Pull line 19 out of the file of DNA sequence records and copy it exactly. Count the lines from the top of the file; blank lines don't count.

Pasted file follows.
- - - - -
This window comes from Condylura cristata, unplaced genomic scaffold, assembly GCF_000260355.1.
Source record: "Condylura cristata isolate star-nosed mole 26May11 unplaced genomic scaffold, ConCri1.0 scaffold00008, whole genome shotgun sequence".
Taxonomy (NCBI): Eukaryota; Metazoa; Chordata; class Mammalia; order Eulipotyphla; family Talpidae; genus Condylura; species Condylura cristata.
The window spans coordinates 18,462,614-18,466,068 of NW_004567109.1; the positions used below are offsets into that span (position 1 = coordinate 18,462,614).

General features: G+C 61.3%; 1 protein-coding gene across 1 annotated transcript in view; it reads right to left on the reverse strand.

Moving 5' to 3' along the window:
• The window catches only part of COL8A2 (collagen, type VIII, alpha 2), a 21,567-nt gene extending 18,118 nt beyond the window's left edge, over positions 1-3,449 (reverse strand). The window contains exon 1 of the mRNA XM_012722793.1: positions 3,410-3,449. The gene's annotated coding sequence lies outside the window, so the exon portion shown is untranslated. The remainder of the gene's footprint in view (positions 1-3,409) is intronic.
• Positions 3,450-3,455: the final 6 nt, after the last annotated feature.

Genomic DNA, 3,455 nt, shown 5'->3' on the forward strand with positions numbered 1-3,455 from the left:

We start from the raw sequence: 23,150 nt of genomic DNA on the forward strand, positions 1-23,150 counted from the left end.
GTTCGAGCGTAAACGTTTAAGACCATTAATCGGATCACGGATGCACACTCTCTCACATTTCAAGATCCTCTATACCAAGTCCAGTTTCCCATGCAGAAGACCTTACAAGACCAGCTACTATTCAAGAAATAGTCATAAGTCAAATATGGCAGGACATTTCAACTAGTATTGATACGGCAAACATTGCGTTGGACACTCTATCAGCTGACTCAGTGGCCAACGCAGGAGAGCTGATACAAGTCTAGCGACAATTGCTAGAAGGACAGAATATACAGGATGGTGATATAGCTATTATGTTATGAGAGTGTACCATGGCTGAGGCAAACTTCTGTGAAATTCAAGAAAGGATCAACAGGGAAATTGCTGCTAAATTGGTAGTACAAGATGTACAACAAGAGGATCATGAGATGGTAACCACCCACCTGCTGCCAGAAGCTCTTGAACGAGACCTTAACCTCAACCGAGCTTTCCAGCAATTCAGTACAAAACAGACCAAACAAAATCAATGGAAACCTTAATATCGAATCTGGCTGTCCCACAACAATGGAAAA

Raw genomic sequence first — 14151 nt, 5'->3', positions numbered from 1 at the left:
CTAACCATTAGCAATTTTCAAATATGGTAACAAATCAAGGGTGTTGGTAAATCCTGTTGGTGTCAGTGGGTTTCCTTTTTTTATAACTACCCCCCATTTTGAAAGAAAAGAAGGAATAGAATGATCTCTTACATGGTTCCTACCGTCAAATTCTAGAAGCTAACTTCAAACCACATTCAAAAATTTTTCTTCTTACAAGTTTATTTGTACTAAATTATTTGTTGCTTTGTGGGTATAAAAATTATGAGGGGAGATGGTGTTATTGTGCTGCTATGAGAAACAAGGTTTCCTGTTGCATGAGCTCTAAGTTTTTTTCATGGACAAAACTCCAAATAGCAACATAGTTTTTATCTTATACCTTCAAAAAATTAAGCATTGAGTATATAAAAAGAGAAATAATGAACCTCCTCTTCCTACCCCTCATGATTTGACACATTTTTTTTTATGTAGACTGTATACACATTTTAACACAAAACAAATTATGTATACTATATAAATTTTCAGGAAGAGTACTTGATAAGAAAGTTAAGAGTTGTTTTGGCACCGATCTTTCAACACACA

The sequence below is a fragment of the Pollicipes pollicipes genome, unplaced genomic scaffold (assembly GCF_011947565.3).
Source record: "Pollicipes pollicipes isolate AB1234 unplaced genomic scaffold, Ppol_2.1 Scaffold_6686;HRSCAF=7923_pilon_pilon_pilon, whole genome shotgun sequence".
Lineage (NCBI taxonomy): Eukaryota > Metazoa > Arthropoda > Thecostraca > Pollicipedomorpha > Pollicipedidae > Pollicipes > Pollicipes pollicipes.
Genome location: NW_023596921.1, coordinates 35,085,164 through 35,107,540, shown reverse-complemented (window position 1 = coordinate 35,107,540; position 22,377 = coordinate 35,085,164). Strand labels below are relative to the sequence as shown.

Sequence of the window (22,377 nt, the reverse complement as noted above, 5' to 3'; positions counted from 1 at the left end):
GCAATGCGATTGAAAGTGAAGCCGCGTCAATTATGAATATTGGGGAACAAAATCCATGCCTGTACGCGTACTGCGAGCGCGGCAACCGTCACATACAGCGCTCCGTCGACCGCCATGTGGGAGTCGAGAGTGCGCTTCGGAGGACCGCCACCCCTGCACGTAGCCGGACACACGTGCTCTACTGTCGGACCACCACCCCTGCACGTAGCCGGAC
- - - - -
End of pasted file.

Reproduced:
GCAATGCGATTGAAAGTGAAGCCGCGTCAATTATGAATATTGGGGAACAAAATCCATGCCTGTACGCGTACTGCGAGCGCGGCAACCGTCACATACAGCGCTCCGTCGACCGCCATGTGGGAGTCGAGAGTGCGCTTCGGAGGACCGCCACCCCTGCACGTAGCCGGACACACGTGCTCTACTGTCGGACCACCACCCCTGCACGTAGCCGGAC